Yeah, so if we’re thinking about obstructive apnea being the airway partially or fully closed off, if you can imagine the airway as a tube, the CPAP is a machine that would sit over the nose and or mouth to basically increase inspiratory pressure so that the added air pressure basically inflates your airway. It prevents your airway from collapsing. It’s been the gold standard since the eighties. Works really, really well if it can be tolerated. Depending on an individual’s level of apnea, it may be the absolute go-to. It may be an option one of many. So CPAP can work really, really well. In general, a lot of patients find them to be uncomfortable for a number of reasons. In general, if a patient has difficulty acclimating to wearing a CPAP, then they may want to consider a different option.

One of the options would be oral appliances, which help to hold the jaw forward so the tongue can come forward and the airway can stay more patent. Options past CPAP and oral appliances generally are going to include various forms of surgery. There’s a lot of different surgeries out there with varying levels of success. Some newer forms of surgery actually include hypoglossal nerve pacemakers that have a very high success rate, and then there’s other surgeries where they are going to be removing part of the pallet or part of the tongue or changing the jaw position that can have varying degrees of success.

How do I know I should see a sleep doctor? What are the signs that I need to see a sleep doctor?

Answer provided by Dr. Andy Ciesielski. Transcript included below.

Dr. Ciesielski:

The biggest and most obvious one, and I would feel like this applies to anybody, is if they feel like they in general have poor quality sleep, don’t sleep well, regular fatigue and they don’t know why.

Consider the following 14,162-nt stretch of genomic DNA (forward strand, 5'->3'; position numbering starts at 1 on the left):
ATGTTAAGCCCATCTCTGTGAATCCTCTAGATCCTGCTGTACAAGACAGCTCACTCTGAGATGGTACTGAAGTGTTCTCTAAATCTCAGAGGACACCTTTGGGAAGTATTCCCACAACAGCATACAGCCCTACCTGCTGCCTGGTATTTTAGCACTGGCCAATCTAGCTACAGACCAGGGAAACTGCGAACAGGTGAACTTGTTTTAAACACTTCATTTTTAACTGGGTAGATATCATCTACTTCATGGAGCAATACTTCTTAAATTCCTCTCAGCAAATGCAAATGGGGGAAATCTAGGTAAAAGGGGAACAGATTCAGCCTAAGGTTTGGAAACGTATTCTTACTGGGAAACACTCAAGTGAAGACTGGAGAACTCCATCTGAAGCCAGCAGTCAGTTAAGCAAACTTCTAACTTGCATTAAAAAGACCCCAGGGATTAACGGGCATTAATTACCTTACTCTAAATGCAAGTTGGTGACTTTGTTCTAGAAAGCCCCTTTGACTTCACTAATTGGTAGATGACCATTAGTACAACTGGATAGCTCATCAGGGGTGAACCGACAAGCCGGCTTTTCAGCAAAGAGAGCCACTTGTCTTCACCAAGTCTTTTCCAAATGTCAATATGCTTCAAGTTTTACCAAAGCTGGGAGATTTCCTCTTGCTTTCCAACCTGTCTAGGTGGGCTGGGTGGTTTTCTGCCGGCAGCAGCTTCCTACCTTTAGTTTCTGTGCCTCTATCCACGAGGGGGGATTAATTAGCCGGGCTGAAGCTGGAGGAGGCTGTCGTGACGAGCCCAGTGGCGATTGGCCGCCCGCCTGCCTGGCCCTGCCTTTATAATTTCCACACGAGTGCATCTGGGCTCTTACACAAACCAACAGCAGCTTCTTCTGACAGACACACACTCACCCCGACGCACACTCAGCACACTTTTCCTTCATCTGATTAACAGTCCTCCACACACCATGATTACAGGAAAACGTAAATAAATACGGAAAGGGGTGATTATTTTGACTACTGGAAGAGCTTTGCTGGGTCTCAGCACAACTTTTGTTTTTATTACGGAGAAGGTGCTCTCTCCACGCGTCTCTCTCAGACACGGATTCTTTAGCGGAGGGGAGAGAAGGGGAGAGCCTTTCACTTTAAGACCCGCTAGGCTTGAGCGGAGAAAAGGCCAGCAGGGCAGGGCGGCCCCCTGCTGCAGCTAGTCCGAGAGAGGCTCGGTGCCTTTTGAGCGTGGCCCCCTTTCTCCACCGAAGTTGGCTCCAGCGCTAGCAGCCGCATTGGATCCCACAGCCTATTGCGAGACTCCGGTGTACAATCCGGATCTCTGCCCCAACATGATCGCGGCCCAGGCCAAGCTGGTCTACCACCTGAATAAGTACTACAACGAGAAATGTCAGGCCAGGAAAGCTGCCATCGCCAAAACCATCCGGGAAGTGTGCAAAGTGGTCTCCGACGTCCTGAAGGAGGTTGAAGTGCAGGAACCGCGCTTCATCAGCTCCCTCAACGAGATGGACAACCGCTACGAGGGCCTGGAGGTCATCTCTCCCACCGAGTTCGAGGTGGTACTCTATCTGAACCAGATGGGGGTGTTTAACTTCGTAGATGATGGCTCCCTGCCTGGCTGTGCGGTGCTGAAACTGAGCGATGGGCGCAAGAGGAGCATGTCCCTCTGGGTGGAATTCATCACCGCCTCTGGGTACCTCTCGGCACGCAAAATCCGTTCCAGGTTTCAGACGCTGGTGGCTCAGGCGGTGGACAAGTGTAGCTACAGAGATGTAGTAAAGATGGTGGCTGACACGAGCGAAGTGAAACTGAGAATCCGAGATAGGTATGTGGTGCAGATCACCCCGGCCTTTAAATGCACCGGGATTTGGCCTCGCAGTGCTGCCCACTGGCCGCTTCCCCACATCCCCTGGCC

If you slept great for years and you just had your first kid and they’re three weeks old and they’re getting up 10 times a night and you’re feeling exhausted, it’s almost certainly that. If you don’t have anything in life that might be an obvious reason why you’re not sleeping well and in general you’re just tired all the time and don’t know why. I would recommend you go talk to a sleep doctor. If you snore a whole lot. If you have a exam with a healthcare professional and your healthcare professional’s concerned that something may be going on. They have a conversation with you that it might be time to go and see a sleep doctor.

Most of it from a patient standpoint though, without any outside input, is probably going to be based more on anything that’s impacting your life, which is going to be restfulness fatigue, if you have a bed partner that’s complaining of your snoring, those are the biggest things.

Can kids get sleep apnea? How do I know if my child has sleep apnea?

Answer provided by Dr. Andy Ciesielski. Transcript included below.

 

Interviewer:

Is it possible for kids to suffer from some of these same issues?

Dr. Ciesielski: